Before moving to something else, let's first fix our program. We will do it in two steps. First, we move the try... catch block in the thread function:

C++
auto worker = [&]() {
    try {
      for (auto i = 2; i < 20; ++i)
      {
        if (is_prime (i))
          primes.at (n++) = i;
      }
    }
    catch (std::exception& x)
    {
      std::cout << "Exception: " << x.what () << std::endl;
    }
  };

This time, it will indeed catch the exception and the program output is:

Exception: invalid vector subscript
Primes:

As a final step, we now fix our little "bug". The finished program is:

C++
//working version
int main ()
{
  std::vector<int> primes;

  auto worker = [&]() {
    try {
      for (auto i = 2; i < 20; ++i)
      {
        if (is_prime (i))
          primes.push_back(i);
      }
    }
    catch (std::exception& x)
    {
      std::cout << "Exception: " << x.what () << std::endl;
    }
  };

  std::thread th (worker);
  th.join ();
  std::cout << "Primes: ";
  for (auto val : primes)
    std::cout << val << ' ';
}

And the output is:

Primes: 2 3 5 7 11 13 17 19 

Thread Encapsulation

So far, we've seen how to use std::thread objects to do the work but we still have to figure out how to pack together a thread and its private data in some kind of object.

Let's say that our primality checking thread needs to keep also a count of the number of primes it found. Also, we want the vector of results to be passed somehow to the thread.

A solution could be to derive an object prime_finder form std::thread. Something like this:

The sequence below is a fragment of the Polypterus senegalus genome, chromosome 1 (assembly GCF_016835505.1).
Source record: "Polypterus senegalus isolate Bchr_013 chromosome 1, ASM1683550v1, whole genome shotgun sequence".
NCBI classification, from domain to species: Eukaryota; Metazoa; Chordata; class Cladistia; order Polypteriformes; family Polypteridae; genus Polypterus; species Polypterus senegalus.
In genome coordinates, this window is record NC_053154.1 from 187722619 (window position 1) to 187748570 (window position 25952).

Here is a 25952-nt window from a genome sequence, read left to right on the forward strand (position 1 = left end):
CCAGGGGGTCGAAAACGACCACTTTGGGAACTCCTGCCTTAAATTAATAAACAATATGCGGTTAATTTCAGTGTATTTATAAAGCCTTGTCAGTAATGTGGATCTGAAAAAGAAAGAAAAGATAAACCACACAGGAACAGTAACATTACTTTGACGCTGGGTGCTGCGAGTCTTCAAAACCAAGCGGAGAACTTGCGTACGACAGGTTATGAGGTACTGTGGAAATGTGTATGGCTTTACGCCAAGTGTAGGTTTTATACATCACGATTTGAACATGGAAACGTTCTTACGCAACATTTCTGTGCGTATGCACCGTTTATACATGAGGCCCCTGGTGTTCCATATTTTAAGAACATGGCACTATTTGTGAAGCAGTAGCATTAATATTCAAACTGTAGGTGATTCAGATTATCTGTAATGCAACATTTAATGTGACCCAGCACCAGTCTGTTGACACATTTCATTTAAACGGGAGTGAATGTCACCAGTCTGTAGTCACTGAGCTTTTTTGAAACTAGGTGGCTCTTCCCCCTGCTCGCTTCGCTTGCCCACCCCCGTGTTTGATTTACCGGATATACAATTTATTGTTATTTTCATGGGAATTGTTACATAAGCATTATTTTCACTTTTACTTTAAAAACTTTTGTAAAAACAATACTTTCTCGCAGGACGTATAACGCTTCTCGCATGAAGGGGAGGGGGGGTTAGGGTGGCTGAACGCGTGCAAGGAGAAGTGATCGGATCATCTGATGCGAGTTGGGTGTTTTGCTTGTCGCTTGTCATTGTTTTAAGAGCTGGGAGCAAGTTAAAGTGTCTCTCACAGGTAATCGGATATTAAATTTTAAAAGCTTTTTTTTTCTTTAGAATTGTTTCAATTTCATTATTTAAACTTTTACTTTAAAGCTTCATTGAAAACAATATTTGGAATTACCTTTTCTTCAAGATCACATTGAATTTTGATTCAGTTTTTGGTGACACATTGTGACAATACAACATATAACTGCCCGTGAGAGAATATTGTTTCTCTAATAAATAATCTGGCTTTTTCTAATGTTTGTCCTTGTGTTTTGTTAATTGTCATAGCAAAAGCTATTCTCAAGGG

C++
class prime_finder : public std::thread
{
public:
  prime_finder (std::vector<int>& v)
    : std::thread ([this] {this->worker (); })
    , count (0)
    , primes (v) {}

  int get_count () { return count; }
private:
  int count;
  inline
  void worker ()
  {
    try {
      for (auto i = 2; i < 20; ++i)
      {
        if (is_prime (i))
        {
          primes.push_back (i);
          count++;
        }
      }
    }
    catch (std::exception& x)
    {
      std::cout << "Exception: " << x.what () << std::endl;
    }
  };

  std::vector<int>& primes;
};

int main ()
{
  std::vector<int> results;
  prime_finder th (results);
  th.join ();
  std::cout << "Found " << th.get_count() << " primes: ";
  for (auto val : results)
    std::cout << val << ' ';
} 

And guess what? It even works:

Found 8 primes: 2 3 5 7 11 13 17 19 

But if you value your good night sleep, please, don't use code like that! Not unless you want to be woken up at any hour by irate coworkers or customers complaining your code just crashed and driving you mad that you cannot reproduce those errors.

To find out what's wrong with this code, let's see what happens when you instantiate the prime_finder object in the main function. The prime_finder constructor allocates space for the object, then invokes the constructors for any base objects, in this case, the std::thread constructor. From the C++ standard for std::thread constructor:

Creates new std::thread object and associates it with a thread of execution. The new thread of execution starts executing /*INVOKE*/(std::move(f_copy), std::move(args_copy)...)

The key here is that the new thread starts executing, potentially before the prime_finder constructor has finished setting up the object. It is now up to the OS scheduler to let the main thread finish the initialization of the prime_finder object (initialize count to 0 and set the address of primes vector) or switch immediately to the newly created thread. Things can run smoothly for a long time until the OS scheduler wakes up on the wrong side of the bed and our thread starts running too early and the whole program crashes.

To exemplify this problem, we can introduce an artificial delay in the prime_finder constructor:

C++
class prime_finder : public std::thread
{
public:
  prime_finder (std::vector<int>& v)
    : std::thread ([this] {this->worker (); })